The FDI Screening Regulation defines FDI as an investment "of any kind" by a foreign investor aiming to establish, inter alia, lasting and direct links between the foreign investor and the European undertaking.

The European Commission has taken this provision to apply only to foreign investors. Thus, it does not consider EU-based undertakings – i.e., undertakings having their corporate seat within the EU-27 (like the two parties of the transaction at hand) – to be within the scope of the Regulation.

However, in her opinion AG Capeta found that the phrase "investments of any kind" encompasses any type of investment through which the foreign investor gains effective participation in, or control over, an EU undertaking and that it imposes no limitation as to the structure or the investment process itself. Hence, what is important when considering whether to apply the FDI Screening Regulation, is who ultimately acquires control over the EU undertaking in question. Therefore, according to the AG, the FDI Screening Regulation also applies to transactions between EU-based undertakings in cases where the acquiring undertaking has a third-party shareholder. This is also known as "indirect FDI."

To further strengthen her argument, AG Capeta referred to Article 4 of the Regulation, which specifically mentions that Member States should take into account indirect control by a third country, including through ownership structure or significant funding, as a factor when determining whether an FDI is likely to affect security or public order.

  • FDI screening measures must still comply with the principle of free movement of capital

If it is established that the Hungarian screening mechanism is applicable to intra-EU transactions, the measures must still comply with the principle of free movement of capital. In fact, according to AG Capeta, any transaction covered by a screening mechanism must benefit from a complete proportionality review.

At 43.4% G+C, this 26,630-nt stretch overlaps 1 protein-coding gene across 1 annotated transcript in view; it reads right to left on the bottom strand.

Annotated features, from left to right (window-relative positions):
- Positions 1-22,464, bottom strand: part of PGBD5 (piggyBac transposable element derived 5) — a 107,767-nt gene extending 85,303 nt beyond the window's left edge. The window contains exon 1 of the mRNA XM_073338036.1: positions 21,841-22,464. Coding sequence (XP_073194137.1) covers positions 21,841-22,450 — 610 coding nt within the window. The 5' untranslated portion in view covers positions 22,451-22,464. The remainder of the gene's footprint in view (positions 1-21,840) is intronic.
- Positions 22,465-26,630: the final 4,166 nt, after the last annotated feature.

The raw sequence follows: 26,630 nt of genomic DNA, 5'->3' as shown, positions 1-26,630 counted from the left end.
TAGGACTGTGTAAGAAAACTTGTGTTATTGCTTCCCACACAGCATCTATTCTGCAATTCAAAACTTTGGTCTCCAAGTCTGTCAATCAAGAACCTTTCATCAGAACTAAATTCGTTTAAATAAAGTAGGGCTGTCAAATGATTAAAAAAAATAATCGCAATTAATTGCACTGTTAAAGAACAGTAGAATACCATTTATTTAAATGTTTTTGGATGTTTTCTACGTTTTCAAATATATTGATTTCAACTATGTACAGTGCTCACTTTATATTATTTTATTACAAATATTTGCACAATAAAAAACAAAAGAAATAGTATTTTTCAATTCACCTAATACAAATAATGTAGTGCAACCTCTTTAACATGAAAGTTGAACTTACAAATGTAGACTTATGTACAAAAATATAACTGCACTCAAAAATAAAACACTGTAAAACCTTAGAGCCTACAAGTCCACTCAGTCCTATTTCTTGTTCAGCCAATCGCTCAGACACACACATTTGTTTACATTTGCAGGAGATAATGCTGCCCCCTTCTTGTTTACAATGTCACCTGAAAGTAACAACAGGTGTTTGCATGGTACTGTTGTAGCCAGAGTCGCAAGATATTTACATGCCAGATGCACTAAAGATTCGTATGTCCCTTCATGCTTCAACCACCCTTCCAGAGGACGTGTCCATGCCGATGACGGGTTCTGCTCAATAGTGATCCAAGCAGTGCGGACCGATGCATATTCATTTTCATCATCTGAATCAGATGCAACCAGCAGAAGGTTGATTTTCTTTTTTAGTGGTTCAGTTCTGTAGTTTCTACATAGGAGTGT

AG Capeta indicated that this review should consider: (i) whether the measures' aim is legitimate and (ii) whether the measures are proportionate. In other words, the measures must both target a genuine and sufficiently serious threat to the security or public order, and be appropriate and necessary to accomplish this legitimate aim.

  • An opinion which foreshadows the future revision of the FDI Screening Regulation

Interestingly, AG Capeta prefaced her opinion by pleading for a mindset change within the EU to overcome an outdated fear of perceived protectionism within the EU, and to be more conscious of national security threats, which are at the heart of the open strategic autonomy EU trade policy.

Furthermore, she references the European Commission's 2023 Work Programme. This document hints at a possible upcoming revision of the FDI Screening Regulation to strengthen economic security in times of high economic uncertainty.

AG Capeta has put forward a broad interpretation of the Regulation that she evidently believes is aligned with the EU's current geopolitical ambitions. In doing so, she has presented the CJEU with a dilemma: should it follow her forward-looking opinion or render a judgement that risks appearing anachronistic in light of her understanding of what EU FDI screening legislation should look like in the future. Time will tell which direction the CJEU will take and to what extent it will decide to boost an amendment to the FDI Screening Regulation through its case law.

The content of this article is intended to provide a general guide to the subject matter. Specialist advice should be sought about your specific circumstances.